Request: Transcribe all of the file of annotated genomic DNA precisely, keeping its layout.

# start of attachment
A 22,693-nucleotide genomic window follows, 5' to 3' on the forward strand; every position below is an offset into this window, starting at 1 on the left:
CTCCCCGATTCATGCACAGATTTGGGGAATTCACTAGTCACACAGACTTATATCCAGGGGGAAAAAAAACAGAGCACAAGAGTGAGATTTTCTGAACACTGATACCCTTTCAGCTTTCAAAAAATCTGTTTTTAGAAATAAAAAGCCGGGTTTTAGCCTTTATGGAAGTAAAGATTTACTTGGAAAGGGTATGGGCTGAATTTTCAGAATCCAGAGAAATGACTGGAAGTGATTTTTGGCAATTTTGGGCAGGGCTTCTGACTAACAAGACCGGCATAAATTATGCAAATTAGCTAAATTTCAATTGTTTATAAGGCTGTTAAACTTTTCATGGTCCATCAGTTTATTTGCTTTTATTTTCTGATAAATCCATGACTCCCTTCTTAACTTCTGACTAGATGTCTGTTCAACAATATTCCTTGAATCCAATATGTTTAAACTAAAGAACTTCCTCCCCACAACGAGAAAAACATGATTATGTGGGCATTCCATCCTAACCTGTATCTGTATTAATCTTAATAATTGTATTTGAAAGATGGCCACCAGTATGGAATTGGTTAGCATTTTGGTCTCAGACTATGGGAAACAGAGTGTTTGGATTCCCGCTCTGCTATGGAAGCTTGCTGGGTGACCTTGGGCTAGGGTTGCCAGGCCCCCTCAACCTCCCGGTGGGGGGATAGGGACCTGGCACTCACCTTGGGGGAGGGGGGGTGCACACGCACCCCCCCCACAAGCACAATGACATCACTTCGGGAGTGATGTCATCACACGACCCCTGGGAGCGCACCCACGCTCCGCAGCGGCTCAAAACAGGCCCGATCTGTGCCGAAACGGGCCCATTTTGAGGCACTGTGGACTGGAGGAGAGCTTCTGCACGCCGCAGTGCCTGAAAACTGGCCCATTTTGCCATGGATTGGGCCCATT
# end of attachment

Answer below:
A 22,693-nucleotide genomic window follows, 5' to 3' on the forward strand; every position below is an offset into this window, starting at 1 on the left:
CTCCCCGATTCATGCACAGATTTGGGGAATTCACTAGTCACACAGACTTATATCCAGGGGGAAAAAAAACAGAGCACAAGAGTGAGATTTTCTGAACACTGATACCCTTTCAGCTTTCAAAAAATCTGTTTTTAGAAATAAAAAGCCGGGTTTTAGCCTTTATGGAAGTAAAGATTTACTTGGAAAGGGTATGGGCTGAATTTTCAGAATCCAGAGAAATGACTGGAAGTGATTTTTGGCAATTTTGGGCAGGGCTTCTGACTAACAAGACCGGCATAAATTATGCAAATTAGCTAAATTTCAATTGTTTATAAGGCTGTTAAACTTTTCATGGTCCATCAGTTTATTTGCTTTTATTTTCTGATAAATCCATGACTCCCTTCTTAACTTCTGACTAGATGTCTGTTCAACAATATTCCTTGAATCCAATATGTTTAAACTAAAGAACTTCCTCCCCACAACGAGAAAAACATGATTATGTGGGCATTCCATCCTAACCTGTATCTGTATTAATCTTAATAATTGTATTTGAAAGATGGCCACCAGTATGGAATTGGTTAGCATTTTGGTCTCAGACTATGGGAAACAGAGTGTTTGGATTCCCGCTCTGCTATGGAAGCTTGCTGGGTGACCTTGGGCTAGGGTTGCCAGGCCCCCTCAACCTCCCGGTGGGGGGATAGGGACCTGGCACTCACCTTGGGGGAGGGGGGGTGCACACGCACCCCCCCCACAAGCACAATGACATCACTTCGGGAGTGATGTCATCACACGACCCCTGGGAGCGCACCCACGCTCCGCAGCGGCTCAAAACAGGCCCGATCTGTGCCGAAACGGGCCCATTTTGAGGCACTGTGGACTGGAGGAGAGCTTCTGCACGCCGCAGTGCCTGAAAACTGGCCCATTTTGCCATGGATTGGGCCCATT